Vacancies can be found in specialist journals such as Farmers Weekly and Farmers Guardian.

Education and Training

Most agricultural technical advisors/consultants will hold a degree in agriculture or a related science. Relevant degree subjects include animal nutrition, animal science, biological science, crop science, and horticulture and soil science. Courses are offered by many universities and colleges throughout the UK. Check individual course details for exact entry requirements.

Entry to a degree course requires at least two A levels, normally including chemistry and maths, or another science subject. Alternative equivalent qualifications may be accepted. The Diploma in environmental and land-based studies may be useful for this area of work.

A postgraduate degree in a specialist subject, such as animal production, soil science, seed and crop technology or poultry science, could be helpful.

Experience of farm work or horticulture is normally required, along with a sound knowledge of farm management.

A Few More Exams You Might Need

Some people study part time for a postgraduate degree in a particular area, e.g. animal production, soil science, seed and crop technology or poultry science.

It may also be appropriate to undertake professional qualifications, such as a Fertiliser Advisers Certification and Training Scheme (FACTS). This provides a recognised standard of competence for UK advisers on crop nutrition and fertiliser use. This independent, non-statutory, scheme is recognised by the Department for Environment, Food and Rural Affairs (Defra) and the Environment Agency as a means of communicating information to ensure members can keep up to date with technical, environmental and regulatory issues affecting nutrient use.

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Skills and Personal Qualities Needed

An agricultural technical advisor/consultant should be:

  • Accurate, with good attention to detail.
  • Able to manage budgets and develop marketing and sales plans.
  • Able to provide financial forecasts.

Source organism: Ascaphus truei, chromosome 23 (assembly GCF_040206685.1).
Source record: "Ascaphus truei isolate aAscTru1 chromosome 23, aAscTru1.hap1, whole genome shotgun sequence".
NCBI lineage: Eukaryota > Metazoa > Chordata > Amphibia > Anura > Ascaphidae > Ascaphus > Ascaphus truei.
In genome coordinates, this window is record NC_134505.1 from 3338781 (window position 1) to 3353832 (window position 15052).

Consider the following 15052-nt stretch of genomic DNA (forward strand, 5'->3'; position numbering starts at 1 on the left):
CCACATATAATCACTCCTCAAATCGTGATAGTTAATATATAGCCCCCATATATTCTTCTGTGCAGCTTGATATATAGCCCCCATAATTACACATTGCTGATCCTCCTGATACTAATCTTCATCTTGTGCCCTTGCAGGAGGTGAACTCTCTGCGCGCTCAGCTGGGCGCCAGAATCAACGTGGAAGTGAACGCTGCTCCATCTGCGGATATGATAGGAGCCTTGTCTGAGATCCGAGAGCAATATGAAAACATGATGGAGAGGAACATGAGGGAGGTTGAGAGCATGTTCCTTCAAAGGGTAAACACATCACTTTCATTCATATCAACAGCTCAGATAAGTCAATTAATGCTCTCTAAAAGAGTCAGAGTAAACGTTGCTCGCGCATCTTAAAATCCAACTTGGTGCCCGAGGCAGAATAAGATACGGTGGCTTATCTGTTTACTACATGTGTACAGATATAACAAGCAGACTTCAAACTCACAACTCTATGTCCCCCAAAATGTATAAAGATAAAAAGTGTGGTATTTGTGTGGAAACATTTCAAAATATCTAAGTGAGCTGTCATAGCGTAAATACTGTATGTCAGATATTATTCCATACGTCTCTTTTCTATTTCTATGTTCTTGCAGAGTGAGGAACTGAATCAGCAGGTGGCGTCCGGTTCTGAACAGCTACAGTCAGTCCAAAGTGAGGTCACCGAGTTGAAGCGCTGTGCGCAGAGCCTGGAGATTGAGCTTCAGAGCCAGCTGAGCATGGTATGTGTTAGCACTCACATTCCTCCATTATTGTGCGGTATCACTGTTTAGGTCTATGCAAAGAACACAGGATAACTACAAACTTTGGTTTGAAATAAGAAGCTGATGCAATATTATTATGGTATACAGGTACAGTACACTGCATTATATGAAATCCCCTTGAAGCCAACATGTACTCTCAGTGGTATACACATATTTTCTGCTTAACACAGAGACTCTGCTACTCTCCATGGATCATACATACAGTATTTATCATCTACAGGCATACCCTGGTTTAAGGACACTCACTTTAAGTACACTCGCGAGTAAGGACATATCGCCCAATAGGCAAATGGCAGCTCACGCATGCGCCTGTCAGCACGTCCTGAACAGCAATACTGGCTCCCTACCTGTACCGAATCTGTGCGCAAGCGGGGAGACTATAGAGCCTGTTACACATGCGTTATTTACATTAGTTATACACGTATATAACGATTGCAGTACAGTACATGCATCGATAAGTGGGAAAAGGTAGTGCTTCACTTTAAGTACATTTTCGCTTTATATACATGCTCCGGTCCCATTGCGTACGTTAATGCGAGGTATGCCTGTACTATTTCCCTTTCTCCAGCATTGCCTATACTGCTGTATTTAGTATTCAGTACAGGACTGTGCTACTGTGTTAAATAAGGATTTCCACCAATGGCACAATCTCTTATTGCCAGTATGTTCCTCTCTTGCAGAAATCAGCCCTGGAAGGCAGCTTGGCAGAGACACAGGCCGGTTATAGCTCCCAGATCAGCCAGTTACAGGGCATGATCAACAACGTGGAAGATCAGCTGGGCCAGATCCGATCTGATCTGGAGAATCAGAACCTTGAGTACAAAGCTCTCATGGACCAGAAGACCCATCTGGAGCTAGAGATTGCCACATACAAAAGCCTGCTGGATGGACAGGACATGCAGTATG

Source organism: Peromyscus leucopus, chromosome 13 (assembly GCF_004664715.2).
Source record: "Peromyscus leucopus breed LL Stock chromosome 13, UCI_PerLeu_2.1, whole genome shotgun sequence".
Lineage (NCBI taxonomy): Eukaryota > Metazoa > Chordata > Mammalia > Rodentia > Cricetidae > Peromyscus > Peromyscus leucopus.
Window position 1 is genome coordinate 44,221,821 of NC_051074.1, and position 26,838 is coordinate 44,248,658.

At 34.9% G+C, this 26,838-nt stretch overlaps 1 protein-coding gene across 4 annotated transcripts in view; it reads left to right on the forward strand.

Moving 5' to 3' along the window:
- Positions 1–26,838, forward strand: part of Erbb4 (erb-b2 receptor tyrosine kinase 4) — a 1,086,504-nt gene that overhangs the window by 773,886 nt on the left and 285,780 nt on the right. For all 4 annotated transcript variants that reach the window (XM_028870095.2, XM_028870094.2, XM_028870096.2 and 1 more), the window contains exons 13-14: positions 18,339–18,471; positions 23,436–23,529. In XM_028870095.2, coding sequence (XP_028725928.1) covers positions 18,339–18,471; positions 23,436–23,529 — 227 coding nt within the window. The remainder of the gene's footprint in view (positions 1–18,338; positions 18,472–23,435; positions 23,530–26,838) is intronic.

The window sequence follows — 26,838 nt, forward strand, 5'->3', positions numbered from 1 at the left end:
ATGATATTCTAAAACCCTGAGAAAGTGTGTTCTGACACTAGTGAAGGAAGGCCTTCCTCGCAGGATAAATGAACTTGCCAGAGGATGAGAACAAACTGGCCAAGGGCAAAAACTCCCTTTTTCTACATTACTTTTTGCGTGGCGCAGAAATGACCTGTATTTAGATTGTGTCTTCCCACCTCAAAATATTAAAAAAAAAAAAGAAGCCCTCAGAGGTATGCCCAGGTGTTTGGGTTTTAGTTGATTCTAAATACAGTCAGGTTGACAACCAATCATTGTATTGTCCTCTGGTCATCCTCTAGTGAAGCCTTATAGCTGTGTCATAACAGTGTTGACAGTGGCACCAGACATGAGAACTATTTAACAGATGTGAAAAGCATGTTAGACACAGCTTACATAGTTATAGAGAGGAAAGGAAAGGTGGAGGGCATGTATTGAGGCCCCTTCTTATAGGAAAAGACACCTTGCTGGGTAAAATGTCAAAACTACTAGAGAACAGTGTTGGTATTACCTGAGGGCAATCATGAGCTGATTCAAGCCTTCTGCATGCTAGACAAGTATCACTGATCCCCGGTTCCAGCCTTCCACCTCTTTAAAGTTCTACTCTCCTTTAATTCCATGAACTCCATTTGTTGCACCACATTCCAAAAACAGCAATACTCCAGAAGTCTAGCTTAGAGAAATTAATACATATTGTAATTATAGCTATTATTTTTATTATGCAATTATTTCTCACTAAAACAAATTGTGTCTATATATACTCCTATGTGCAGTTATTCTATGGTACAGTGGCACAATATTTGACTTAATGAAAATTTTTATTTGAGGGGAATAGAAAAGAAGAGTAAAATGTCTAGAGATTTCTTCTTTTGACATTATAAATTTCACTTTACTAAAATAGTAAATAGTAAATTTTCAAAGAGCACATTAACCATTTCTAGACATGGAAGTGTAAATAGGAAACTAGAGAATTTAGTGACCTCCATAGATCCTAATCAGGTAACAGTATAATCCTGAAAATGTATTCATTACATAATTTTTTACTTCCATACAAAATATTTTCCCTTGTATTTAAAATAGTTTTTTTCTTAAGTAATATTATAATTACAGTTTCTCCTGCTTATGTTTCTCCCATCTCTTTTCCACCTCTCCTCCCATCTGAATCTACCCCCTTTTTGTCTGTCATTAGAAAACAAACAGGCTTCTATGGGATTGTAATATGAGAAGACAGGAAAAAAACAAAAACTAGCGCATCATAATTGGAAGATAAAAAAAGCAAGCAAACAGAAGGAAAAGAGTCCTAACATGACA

• Able to analyse information and present it in an easily understood format.
  • Able to monitor and control the use of resources.
  • Well organised.
  • Computer literate and able to maintain accurate records.
  • Aware of health and safety issues.
  • Able to get on with different people and have excellent verbal and written communication skills.
  • Able to adopt a flexible approach to work.
  • Skilled in sales and marketing.

Your Long Term Prospects

With experience, agricultural technical advisors/consultants can move into more senior positions, become industry leaders in their technical specialism and move into management roles, leading teams of consultants within their firms.

They may also become involved in selling and marketing products linked to their specialism, such as feeds for livestock. This may involve more office-based work and less time travelling to farms and other outlets.

With the appropriate qualifications there may also be opportunities to teach at a university or college. Since land-based industries are worldwide, there are opportunities for working abroad, sometimes in parts of the world where farming and growing methods are less well developed than in the UK.

Get Further Information

Agricultural Development and Advisory Service (ADAS),
Spring Lodge, 172 Chester Road, Helsby WA6 0AR
Tel: 01928 726006

Department for Environment, Food and Rural Affairs (Defra),
Eastbury House, 30-34 Albert Embankment, London SE1 7TL
Tel: 0845 933 5577

Environment Agency, National Customer Contact Centre,
PO Box 544, Rotherham S60 1BY
Tel: 0870 850 6506

Fertiliser Advisers Certification and Training Scheme (FACTS),
34 St John Street, Ashbourne, Derbyshire DE6 1GH
Tel: 01335 343945


Lantra, Lantra House, Stoneleigh Park,
Coventry, Warwickshire CV8 2LG
Tel: 0845 707 8007
Websites: and

Society for the Environment (SocEnv),
The Old School House, 212 Long Street,
Atherstone, Warwickshire CV9 1AH
Tel: 0845 337 2951